Vinification is a magical moment when we get a first real hint of what the vintage will be like. Despite years of experience each year is a voyage of discovery. Our profession is really exciting at this time of year and we wouldn’t miss it for the world.

Vatting lasts around 10 days. We pump the run-off juice from the bottom of the vat over the cap twice a day.

During this time we taste the fruit of our labour every day to see how the wine is evolving and to decide when to de-vat. This also allows us to nip any possible problems in the bud.


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We also “grid” some vats, meaning we hold the cap of floating bunches down below the liquid level with a wooden or plastic grid (see photos).

We place the grids (photo 1) at the beginning of fermentation after having removed the run-off juice. We replace the juice (photo 2) and we remove the grids just before pressing at the end of vatting (photo 3).






   After having pumped out the run-off juice, we open the vat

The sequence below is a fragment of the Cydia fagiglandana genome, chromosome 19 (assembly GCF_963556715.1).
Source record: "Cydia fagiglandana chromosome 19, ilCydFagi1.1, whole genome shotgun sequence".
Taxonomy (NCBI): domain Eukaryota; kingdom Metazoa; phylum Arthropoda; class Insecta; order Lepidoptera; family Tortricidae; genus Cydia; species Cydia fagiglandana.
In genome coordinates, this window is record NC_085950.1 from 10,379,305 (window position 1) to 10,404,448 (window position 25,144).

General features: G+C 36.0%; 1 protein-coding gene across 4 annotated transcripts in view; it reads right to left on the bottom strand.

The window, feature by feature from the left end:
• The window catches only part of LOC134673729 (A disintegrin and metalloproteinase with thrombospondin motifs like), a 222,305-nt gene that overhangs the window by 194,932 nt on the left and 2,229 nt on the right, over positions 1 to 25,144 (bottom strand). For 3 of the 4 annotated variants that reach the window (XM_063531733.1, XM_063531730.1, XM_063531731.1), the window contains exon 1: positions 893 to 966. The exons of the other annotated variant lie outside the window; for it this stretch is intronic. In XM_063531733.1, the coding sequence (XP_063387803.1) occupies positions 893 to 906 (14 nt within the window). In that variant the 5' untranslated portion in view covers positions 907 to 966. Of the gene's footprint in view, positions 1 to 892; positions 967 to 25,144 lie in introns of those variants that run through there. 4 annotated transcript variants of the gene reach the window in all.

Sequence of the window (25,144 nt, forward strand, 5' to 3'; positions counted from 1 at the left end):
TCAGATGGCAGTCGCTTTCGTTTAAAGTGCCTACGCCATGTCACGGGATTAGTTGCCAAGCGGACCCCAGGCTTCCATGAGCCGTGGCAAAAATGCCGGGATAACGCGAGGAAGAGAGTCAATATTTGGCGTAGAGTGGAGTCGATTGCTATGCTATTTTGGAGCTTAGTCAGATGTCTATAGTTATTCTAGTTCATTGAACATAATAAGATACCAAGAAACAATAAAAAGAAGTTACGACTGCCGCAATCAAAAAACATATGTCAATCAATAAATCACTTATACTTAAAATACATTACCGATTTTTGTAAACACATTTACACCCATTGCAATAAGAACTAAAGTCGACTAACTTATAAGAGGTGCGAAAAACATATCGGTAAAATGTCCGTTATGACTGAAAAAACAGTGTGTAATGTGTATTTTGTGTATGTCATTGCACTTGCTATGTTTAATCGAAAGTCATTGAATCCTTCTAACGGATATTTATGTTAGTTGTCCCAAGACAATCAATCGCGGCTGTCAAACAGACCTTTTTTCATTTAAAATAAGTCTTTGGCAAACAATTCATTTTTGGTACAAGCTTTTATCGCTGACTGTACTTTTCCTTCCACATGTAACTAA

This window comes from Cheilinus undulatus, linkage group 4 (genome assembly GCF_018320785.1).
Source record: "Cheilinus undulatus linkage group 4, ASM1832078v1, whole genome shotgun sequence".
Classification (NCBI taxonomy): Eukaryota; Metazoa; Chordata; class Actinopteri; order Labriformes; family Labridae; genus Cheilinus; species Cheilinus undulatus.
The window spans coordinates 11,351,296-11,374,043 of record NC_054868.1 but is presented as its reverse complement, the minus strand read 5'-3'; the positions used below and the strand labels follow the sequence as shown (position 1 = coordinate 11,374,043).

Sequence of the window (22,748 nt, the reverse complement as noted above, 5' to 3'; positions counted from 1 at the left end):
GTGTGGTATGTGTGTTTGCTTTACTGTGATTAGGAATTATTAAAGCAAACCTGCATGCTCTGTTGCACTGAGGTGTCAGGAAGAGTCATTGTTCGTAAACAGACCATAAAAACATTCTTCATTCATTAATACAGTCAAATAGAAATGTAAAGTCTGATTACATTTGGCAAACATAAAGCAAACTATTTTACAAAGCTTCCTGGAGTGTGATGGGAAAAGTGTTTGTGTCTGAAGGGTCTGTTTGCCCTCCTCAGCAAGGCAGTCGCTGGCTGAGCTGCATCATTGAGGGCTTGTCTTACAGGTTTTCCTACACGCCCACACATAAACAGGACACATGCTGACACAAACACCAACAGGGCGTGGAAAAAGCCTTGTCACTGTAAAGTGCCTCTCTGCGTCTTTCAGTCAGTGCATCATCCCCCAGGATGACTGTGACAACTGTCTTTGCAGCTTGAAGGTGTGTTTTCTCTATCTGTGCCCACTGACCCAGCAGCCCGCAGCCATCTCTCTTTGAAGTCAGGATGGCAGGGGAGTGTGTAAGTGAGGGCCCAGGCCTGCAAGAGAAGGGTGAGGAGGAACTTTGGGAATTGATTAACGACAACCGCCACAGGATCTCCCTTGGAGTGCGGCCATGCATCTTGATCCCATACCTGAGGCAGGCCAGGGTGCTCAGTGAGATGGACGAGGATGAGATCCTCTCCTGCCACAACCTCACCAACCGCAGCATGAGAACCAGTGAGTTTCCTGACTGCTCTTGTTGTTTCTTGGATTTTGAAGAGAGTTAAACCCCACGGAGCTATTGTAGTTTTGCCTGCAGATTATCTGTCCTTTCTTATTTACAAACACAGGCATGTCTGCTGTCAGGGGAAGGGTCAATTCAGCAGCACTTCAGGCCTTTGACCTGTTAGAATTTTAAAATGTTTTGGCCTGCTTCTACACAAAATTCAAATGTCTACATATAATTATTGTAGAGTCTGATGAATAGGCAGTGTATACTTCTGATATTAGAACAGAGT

Fermented grapes

After around 10 days we press. We open the vat and the grapes are sent to the press along a conveyor. One of us goes into the vat (see photos), you have to be careful with the CO2 given off by fermentation. But it’s really quite pleasant to be in the aromas and warmth given off by the fermented grapes.



                                  Éric emptying a vat


                     Chantal emptying a vat

Once the press is full we start to squeeze the grapes. Here in the Beaujolais region we call the resulting, slightly alcoholic, quite sweet juice that is bursting with aromas "paradis".




      Chantal and Michel filling the press